Skip to main content

Taxing the Poor in Britain

By 04/17/2013September 9th, 2014All Posts, Andrea's Posts, London

The leak of 2m emails and other documents, mainly from the offshore haven of the British Virgin Islands (BVI), has the potential to cause a seismic shock worldwide to the booming offshore trade, with a former chief economist at McKinsey estimating that wealthy individuals may have as much as $32tn (£21tn) stashed in overseas havens.

This is from a recent Guardian article, the first installment of a series of stories on just who is keeping their wealth where — and it’s all about avoiding tax. I’m still getting used to ‘tn’ — it’s fairly impossible for me to think in trillions.

An Oxfam report released in January this year takes a hard look at what drastically increasing inequality means for our world, their press release headline is ‘Annual income of richest 100 people enough to end global poverty four times over’.

The folks who can’t escape taxes are the poor. While Britain has been facing an all-out assault against the welfare state since the Tory-Liberal Democrat coalition took power (though New Labour did a fairly good job in its own time), it has taken the form of spending cuts and the privatisation of government services to this point. On April 1st, the assault ratcheted up with an array of new taxes taking effect.


You can read the full article here, but below is the list of the changes happening in April with punchlines:

Bedroom tax introduced: Taxes spare bedrooms of those in family housing, even though there is not enough social housing left for people to downsize and remain in their community. As many as 660,000 people in social housing will lose an average of £728 a year. 2/3 of these are disabled.

Thousands lose access to legal aid.

Council tax benefit passes into local control, and reduced by 10%. The poorest could see their local council taxes increase, depending on the decision of local councils whose budgets have also been slashed.

NHS commissioning changes for ever – opening up the privatisation of the NHS.

Disability living allowance scrapped – they’re replacing it with a system of less money and more hoops

Benefit uprating begins – For the first time in history welfare benefits and tax credits will not rise in line with inflation and will instead for the next three years rise by 1%.

Welfare benefit cap

Universal credit introduced – The new in- and out-of-work credit, which integrates six of the main out-of-work benefits, will start to be implemented this April in one jobcentre in Ashton-under-Lyne, Greater Manchester. The aim is to increase incentives to work for the unemployed and to encourage longer hours for those working part-time.

But for the wealthy?

50p tax rate scrapped for high earners – Labour claims 13,000 millionaires will get a £100,000 tax cut.

An open letter published in the guardian and signed by 50 social-policy professors urged the government not to push forward these changes, stating that it would push a further 200,000 children into poverty. As reported in the Guardian, the Child Poverty Action Group found that ‘These new reforms will take £2.3bn a year out of the pockets of some of Britain’s poorest households in 2013-14 alone’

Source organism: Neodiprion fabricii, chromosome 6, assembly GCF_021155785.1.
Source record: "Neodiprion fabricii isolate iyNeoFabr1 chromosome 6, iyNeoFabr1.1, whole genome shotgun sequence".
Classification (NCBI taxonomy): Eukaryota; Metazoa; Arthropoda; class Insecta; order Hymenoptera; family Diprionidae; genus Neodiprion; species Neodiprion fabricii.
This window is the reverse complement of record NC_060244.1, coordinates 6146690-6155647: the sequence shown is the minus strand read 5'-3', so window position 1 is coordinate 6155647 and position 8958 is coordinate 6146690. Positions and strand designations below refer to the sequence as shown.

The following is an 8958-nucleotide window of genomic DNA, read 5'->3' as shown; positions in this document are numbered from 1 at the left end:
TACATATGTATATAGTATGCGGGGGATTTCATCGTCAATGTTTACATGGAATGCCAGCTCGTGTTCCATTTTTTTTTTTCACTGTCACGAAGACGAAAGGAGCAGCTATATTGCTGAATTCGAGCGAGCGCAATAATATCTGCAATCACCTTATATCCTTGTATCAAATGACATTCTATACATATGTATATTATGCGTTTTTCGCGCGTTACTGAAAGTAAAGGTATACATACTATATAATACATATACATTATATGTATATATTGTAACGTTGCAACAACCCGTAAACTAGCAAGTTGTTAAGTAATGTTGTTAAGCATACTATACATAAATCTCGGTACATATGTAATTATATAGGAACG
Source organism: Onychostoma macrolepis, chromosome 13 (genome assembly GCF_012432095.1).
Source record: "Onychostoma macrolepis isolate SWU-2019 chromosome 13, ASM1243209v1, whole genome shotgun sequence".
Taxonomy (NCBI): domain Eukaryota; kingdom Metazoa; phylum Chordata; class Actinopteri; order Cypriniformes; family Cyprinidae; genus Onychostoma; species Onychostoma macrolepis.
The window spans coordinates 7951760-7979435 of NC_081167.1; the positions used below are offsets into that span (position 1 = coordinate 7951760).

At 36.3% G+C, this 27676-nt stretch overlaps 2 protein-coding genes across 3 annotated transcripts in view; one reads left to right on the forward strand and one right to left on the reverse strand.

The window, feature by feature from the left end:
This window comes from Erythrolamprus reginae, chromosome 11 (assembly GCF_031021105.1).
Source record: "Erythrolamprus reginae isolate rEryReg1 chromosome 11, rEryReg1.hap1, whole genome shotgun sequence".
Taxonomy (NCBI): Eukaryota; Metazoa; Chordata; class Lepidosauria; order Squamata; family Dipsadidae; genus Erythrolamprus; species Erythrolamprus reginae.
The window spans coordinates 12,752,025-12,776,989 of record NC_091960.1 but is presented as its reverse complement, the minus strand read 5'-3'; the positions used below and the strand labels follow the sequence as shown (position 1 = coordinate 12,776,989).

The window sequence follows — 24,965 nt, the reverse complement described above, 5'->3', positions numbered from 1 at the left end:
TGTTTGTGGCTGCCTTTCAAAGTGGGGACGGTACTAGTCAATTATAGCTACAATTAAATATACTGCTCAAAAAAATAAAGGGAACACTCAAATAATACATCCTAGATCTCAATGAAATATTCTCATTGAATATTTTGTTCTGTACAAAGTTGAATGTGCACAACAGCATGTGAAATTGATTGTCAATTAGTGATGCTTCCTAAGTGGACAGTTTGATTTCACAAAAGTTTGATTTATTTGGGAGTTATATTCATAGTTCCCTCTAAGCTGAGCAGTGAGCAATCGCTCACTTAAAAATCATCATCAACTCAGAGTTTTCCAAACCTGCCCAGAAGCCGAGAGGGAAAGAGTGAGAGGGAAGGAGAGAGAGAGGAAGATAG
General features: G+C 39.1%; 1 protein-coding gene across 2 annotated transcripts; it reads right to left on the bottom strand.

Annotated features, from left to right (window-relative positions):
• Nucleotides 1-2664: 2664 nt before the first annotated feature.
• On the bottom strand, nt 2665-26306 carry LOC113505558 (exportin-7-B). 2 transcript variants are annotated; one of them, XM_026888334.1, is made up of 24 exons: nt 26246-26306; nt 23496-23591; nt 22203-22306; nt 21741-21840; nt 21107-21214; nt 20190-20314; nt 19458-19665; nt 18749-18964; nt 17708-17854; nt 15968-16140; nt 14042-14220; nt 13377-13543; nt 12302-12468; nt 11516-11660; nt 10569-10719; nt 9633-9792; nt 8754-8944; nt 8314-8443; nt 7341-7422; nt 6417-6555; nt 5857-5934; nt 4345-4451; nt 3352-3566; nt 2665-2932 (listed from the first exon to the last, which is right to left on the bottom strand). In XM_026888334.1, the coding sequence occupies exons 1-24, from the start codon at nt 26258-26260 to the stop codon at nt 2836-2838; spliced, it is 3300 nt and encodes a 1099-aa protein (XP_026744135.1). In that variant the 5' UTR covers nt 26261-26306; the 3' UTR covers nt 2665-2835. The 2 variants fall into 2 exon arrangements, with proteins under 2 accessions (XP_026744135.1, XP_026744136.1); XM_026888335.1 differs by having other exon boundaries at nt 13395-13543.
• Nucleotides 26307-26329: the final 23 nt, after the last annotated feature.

It’s disgusting. And hard to believe. Much of it has been made possible through a media blitz demonising the poor and those receiving benefits. Comedian Mark Steel wrote a brilliant article that captures just what has been happening (and helps you release some of your bile just reading it):

It’s a tricky argument to pull off, that the poor caused the debt so they should pay it back. Maybe that’s why most weeks there are stories in certain newspapers about a woman with 45 kids on benefits, who then bought a giraffe and now that’s on benefits but she said it was cramped so the council has put it up in the Shard, and two of the kids have got Compulsive Potting Disorder so they’ve been given a snooker table but she couldn’t be referee because she’s allergic to white gloves so the mayor has to do it, otherwise he’d be put in jail by Europe.

Then they quietly drop the story when it emerges that the reporter missed out the detail that although it did happen, it was in a dream he had while suffering from food poisoning.

There is a growing fight back of course. Here in Brixton we’re a little behind folks up North I think, but we still made it out on a snowy (!) March Saturday to start educating people about the taxes about to hit.

March 23rd, 2013 - Lambeth SOS Stop the Bedroom Tax

A much wider range of organizations have started to collect stories and information about the regional efforts to fight back. False Economy has published a great listing of links and additional information, calling this April’s taxes and cuts a perfect storm. Councils in Brighton and Hove have come out to publicly declare that they will not evict anyone over the bedroom tax. Other councils are ‘re-designating’ flats as having one bedroom less. Sadly, Lambeth Labour has said they will implement them to the full, even though our community will be hit extremely hard. The Brixton Blog recently published a great piece on just how, with a byline ‘Schools fear mass exodus as 264 children affected by new cap and 6,000 extra homes to pay tax’.

So the fight is on, both to keep people in their homes, and to reclaim a society that believes in health, housing, and support for those most vulnerable. In the words of J.K. Rowling (from a photo making the facebook rounds):


Leave a Reply